Child sex convict challenging statute that bars chance of parole

Published 3:00 am Wednesday, March 7, 2018

A Troy man sentenced to 65 years in prison on multiple child sex offenses is attempting to appeal that a statute preventing his sentence from being shortened is unconstitutional.

Tripp Dennis Freeman was convicted on Feb. 3, 2012 on three counts of first-degree sodomy, two counts of enticing a child and a count of attempted first-degree sodomy. One count of enticing a child and one count of sodomy were dropped during a Dec. 11, 2011 court appearance, pursuant to Freeman entering a guilty plea for all other charges.

Of his 65-year-sentence, 60 years was to be spent without the possibility of parole based on an Alabama statute that does not allow the possibility of parole, suspension or good time received for people convicted of child sex crimes.

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District Attorney Tom Anderson said Freeman has withdrawn his guilty plea in order to preserve the issue for appeal.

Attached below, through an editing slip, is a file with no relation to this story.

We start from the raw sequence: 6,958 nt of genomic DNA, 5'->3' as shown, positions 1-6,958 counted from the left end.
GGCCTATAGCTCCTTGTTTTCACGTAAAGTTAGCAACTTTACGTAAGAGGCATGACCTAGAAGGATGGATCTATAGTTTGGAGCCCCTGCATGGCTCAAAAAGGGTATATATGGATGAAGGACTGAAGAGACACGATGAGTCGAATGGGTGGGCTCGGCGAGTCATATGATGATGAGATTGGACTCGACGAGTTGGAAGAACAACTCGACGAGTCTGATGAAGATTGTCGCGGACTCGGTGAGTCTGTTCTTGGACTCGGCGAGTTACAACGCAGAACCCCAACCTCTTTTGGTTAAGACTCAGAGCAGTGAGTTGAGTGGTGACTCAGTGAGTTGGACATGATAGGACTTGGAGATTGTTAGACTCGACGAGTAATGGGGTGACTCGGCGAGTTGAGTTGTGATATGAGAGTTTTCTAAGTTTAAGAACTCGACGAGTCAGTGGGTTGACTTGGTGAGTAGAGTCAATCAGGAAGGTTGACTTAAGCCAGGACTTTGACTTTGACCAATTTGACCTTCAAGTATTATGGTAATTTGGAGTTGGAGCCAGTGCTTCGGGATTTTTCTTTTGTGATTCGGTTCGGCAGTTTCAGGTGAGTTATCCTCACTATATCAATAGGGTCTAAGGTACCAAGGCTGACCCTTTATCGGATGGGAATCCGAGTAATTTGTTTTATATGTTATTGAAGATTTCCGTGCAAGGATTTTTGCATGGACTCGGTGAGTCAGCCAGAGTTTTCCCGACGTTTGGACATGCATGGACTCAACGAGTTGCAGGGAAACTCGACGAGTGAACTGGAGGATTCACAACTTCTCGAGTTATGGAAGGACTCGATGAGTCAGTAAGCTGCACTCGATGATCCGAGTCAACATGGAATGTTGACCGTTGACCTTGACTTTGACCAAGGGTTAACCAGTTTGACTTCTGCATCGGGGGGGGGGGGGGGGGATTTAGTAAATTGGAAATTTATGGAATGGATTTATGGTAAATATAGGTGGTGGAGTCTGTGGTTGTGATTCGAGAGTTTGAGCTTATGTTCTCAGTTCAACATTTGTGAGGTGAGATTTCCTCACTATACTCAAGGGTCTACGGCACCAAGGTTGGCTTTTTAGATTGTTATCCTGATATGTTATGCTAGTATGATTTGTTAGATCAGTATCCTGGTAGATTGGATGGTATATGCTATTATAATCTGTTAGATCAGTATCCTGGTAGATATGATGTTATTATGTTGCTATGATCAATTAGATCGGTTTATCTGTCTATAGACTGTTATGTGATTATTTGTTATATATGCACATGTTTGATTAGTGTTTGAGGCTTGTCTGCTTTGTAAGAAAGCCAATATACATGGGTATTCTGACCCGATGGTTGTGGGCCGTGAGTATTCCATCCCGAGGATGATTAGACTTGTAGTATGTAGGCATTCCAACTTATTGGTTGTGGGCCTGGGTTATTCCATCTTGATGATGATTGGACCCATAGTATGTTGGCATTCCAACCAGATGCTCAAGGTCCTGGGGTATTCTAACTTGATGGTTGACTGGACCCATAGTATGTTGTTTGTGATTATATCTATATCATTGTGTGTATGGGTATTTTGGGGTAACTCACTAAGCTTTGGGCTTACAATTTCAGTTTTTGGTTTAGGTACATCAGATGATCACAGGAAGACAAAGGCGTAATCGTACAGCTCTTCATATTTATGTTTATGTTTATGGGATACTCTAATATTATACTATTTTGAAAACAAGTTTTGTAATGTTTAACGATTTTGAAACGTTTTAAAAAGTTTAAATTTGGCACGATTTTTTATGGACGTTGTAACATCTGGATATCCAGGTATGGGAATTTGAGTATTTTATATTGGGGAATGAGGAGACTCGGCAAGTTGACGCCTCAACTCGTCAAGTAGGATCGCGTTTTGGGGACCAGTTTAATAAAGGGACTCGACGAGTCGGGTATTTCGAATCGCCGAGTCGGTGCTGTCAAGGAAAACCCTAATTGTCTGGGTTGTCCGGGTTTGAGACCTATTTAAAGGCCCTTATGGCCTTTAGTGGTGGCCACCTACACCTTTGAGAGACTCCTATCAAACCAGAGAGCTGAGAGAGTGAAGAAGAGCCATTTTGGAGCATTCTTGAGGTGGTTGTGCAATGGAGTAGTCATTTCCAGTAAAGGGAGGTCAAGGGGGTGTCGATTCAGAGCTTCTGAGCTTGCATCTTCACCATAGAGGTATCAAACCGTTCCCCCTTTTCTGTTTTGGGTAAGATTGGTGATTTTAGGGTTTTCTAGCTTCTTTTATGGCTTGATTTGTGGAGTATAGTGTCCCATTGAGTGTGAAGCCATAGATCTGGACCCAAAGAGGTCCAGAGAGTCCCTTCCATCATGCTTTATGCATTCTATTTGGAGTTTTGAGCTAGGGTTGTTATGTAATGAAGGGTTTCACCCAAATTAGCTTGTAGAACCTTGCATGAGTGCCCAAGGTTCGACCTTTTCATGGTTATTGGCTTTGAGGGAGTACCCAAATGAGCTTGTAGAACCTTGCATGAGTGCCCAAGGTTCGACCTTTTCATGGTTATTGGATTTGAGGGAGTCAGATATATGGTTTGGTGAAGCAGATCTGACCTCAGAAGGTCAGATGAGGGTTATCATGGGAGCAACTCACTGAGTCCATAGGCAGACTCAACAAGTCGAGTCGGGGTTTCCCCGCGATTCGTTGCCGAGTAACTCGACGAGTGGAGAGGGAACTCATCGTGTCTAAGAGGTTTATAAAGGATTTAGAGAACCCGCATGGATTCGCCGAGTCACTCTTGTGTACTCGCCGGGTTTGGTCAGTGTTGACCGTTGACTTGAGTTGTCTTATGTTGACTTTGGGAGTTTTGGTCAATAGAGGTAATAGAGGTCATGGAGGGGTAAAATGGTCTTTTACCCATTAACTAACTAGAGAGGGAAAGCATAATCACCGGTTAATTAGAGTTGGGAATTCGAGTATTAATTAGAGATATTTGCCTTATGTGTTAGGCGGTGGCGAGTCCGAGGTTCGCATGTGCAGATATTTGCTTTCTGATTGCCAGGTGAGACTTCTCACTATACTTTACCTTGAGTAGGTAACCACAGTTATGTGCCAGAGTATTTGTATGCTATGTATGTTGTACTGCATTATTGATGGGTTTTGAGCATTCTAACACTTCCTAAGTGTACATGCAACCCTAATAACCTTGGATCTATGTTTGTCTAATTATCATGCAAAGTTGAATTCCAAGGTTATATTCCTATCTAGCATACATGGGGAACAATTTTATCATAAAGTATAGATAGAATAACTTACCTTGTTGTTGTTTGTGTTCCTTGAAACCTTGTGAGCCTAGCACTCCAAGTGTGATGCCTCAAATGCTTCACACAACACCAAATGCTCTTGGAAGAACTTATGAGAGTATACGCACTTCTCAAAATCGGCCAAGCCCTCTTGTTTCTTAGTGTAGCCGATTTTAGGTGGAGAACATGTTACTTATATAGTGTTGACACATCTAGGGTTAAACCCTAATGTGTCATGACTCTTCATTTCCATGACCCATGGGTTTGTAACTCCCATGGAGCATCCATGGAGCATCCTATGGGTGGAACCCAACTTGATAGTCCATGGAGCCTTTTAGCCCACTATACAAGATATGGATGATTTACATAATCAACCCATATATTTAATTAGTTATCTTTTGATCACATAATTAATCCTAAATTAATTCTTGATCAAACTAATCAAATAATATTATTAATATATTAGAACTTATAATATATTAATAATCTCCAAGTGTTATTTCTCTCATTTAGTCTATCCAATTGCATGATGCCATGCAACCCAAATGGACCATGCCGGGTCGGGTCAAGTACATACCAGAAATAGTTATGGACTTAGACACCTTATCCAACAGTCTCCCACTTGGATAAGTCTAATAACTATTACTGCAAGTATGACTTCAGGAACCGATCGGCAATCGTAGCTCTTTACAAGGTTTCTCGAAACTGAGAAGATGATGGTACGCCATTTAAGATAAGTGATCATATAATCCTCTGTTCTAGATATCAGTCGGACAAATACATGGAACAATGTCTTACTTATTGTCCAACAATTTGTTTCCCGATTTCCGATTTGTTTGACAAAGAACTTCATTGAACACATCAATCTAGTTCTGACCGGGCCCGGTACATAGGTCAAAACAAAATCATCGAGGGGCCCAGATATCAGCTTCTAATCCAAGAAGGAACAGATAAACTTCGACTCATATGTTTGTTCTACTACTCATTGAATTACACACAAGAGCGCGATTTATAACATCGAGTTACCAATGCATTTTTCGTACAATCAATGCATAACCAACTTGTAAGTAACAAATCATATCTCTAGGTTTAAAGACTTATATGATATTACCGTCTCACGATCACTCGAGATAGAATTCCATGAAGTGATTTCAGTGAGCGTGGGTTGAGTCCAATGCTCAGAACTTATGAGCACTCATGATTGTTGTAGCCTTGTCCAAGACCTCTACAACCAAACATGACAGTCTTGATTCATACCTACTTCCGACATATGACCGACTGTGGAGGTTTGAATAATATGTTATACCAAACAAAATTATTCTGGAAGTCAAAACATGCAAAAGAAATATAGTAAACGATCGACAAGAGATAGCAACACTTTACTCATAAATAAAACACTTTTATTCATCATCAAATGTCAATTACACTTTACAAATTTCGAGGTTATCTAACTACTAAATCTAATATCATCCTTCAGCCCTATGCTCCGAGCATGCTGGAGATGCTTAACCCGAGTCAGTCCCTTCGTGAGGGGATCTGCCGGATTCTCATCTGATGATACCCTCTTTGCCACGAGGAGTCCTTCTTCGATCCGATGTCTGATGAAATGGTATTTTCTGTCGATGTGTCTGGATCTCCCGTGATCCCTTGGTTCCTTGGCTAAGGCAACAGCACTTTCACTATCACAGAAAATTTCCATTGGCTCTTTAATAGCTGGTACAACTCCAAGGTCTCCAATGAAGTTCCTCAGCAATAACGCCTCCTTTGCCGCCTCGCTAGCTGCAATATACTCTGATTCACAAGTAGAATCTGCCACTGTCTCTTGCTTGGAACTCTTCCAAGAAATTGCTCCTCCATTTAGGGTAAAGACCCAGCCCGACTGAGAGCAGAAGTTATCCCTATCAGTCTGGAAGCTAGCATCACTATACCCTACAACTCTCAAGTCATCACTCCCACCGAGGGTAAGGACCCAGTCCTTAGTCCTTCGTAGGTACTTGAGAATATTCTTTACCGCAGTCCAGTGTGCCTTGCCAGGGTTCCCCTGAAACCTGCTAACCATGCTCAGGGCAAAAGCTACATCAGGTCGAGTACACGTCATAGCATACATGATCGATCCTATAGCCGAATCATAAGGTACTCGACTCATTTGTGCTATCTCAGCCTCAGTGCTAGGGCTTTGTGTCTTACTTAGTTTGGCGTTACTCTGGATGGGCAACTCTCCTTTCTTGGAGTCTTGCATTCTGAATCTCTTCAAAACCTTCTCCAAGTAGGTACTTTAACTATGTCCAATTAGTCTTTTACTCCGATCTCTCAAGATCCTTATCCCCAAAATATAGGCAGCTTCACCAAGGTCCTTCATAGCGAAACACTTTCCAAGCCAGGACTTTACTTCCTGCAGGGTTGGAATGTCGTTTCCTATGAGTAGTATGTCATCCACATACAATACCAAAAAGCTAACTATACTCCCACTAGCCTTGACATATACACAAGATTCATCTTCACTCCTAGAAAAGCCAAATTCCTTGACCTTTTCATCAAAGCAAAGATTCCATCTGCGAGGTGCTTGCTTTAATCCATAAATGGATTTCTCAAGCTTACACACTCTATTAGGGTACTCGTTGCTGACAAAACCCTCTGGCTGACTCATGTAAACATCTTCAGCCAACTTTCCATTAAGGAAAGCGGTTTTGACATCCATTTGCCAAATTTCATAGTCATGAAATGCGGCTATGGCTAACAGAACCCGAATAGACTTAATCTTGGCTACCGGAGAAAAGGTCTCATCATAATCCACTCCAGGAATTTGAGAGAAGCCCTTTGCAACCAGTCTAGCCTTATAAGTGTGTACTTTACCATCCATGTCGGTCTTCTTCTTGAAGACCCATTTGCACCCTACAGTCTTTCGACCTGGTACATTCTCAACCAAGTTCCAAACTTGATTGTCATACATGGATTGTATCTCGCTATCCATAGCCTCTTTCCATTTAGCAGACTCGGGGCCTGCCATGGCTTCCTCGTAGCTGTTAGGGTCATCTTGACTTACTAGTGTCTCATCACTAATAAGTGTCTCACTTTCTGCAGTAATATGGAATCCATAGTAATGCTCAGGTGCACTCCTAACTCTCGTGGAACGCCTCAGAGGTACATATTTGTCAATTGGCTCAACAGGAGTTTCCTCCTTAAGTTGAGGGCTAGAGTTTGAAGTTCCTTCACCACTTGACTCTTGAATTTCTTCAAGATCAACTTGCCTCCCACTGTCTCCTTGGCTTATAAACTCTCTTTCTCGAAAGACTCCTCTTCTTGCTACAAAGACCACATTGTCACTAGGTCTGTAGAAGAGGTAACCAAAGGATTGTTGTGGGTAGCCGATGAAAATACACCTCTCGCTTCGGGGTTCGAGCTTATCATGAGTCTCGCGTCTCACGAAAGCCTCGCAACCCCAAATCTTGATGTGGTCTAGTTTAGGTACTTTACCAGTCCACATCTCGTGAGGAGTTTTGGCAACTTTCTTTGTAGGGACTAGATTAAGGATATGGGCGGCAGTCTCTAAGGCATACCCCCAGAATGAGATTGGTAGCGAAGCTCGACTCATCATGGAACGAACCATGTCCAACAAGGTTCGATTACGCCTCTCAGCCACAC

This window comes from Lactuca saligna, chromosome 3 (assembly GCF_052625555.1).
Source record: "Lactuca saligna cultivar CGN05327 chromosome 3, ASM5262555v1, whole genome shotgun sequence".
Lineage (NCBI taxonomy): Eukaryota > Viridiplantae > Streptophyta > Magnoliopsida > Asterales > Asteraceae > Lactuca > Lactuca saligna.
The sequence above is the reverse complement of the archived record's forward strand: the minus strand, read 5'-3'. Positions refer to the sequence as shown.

“That was not preserved at the trial level so he could not raise an appeal,” Anderson said. “We made a deal with the defense counsel that he would withdraw his guilty plea to preserve that issue for appeal and immediately plea guilty to the same sentence he is currently serving.”

Anderson said prosecutors made the deal to avoid the possibility of a judge throwing out the original sentence on the grounds that Freeman received ineffective counsel, which Anderson said would have put the case “back at square one.”

The deal simply allows Freeman to move forward with challenging the constitutionality of the statutory enhancement on the sentence; Anderson said there is no guarantee that the appeal would be granted.

Freeman’s charges stem from accusations of sexual misconduct with children he came in contact with between 2005 to 2010 while working as a part-time scorekeeper at Troy Parks and Recreation and through Freeman’s involvement with Bush Memorial Baptist Church. Investigators reported that 17 victims came forward, but some families didn’t want to put children through a trial, and in some cases there wasn’t enough evidence to prosecute.